5G is expected to be a paradigm shift in how wireless services are delivered. It will support more data, more devices and faster speeds than previous generations. To roll this out effectively, our government will ensure the right spectrum and rules are in place at the right time to support the timely introduction of new and innovative technologies in Canada.
Our five-year spectrum release plan lays out our plan for making spectrum available in a timely manner. We are working to pave the way for 5G deployment in Canada to ensure that all Canadians have an opportunity to benefit from this new technology and participate fully in the digital economy. It will be important for providing Internet connectivity to Canadians in urban and rural areas. It is designed to provide both mobile and home Internet services.
For 5G to be delivered effectively, operators need a variety of what are called spectrum bands. In this case, low-band spectrum will help with coverage, mid-band for a combination of coverage and capacity and high-band for significant increase in capacity.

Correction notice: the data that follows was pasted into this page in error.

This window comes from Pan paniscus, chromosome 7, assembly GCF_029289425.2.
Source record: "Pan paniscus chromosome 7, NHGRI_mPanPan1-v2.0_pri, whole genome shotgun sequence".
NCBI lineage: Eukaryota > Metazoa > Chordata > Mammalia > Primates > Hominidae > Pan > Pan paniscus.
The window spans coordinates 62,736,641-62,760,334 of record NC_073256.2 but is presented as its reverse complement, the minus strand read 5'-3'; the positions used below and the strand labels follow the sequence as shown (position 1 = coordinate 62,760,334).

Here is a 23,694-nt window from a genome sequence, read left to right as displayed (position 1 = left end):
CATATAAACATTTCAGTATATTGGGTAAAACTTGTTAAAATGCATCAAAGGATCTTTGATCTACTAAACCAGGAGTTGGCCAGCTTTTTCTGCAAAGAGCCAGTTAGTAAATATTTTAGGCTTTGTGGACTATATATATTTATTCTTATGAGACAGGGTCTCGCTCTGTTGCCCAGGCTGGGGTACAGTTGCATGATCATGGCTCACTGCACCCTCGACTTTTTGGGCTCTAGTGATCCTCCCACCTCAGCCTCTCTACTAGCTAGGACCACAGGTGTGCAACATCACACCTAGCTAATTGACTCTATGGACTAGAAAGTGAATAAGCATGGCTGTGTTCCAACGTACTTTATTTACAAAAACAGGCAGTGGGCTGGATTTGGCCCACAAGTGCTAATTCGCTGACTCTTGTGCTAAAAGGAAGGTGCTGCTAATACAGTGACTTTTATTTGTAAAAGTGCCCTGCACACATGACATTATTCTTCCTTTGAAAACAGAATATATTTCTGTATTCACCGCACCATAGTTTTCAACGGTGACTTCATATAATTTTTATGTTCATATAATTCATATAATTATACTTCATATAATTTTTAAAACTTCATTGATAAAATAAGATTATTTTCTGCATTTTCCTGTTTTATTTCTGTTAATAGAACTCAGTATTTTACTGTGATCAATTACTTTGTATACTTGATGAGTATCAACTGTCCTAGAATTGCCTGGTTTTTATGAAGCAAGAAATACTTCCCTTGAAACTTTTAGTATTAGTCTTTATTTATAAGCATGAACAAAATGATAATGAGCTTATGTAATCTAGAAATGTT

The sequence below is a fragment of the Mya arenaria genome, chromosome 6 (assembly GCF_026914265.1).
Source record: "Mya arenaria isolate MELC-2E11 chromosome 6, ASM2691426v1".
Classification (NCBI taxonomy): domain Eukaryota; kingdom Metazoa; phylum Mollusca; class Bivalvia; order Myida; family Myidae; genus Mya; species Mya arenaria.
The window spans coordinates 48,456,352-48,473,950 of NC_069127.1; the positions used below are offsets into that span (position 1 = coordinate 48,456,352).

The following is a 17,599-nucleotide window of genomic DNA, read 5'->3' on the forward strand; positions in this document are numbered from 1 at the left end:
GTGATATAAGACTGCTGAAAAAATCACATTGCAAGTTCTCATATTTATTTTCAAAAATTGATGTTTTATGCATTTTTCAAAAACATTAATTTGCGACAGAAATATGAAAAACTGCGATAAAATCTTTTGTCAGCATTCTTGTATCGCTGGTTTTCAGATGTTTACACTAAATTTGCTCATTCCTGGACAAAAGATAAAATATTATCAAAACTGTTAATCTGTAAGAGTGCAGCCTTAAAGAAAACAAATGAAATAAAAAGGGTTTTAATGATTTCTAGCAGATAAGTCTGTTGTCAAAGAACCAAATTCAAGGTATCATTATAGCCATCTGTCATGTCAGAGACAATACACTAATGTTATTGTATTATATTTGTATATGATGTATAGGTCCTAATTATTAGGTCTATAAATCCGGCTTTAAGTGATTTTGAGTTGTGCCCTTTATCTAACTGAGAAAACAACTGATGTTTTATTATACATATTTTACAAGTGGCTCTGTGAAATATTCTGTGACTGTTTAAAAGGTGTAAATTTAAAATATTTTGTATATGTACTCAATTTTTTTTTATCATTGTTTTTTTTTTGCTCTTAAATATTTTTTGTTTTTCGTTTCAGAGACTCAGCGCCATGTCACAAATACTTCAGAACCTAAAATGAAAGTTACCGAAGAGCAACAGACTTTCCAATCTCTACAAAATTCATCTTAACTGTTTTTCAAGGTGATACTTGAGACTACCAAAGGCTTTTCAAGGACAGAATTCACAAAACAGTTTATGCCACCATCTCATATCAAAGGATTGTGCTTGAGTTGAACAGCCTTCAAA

In early April, we completed the first of the auction in our plan. Through the 600 megahertz auction, regional competitors more than doubled their share of low-band spectrum.
The auction raised $3.47 billion, which, as has always been the practice, will be remitted to the consolidated revenue fund administered by the Receiver General for Canada. This money will be used to support priorities for Canadians.
It is important to remember that this revenue is collected over the life of the agreement with providers, which is often decades. In the case of the 600 megahertz auction, it is 20 years.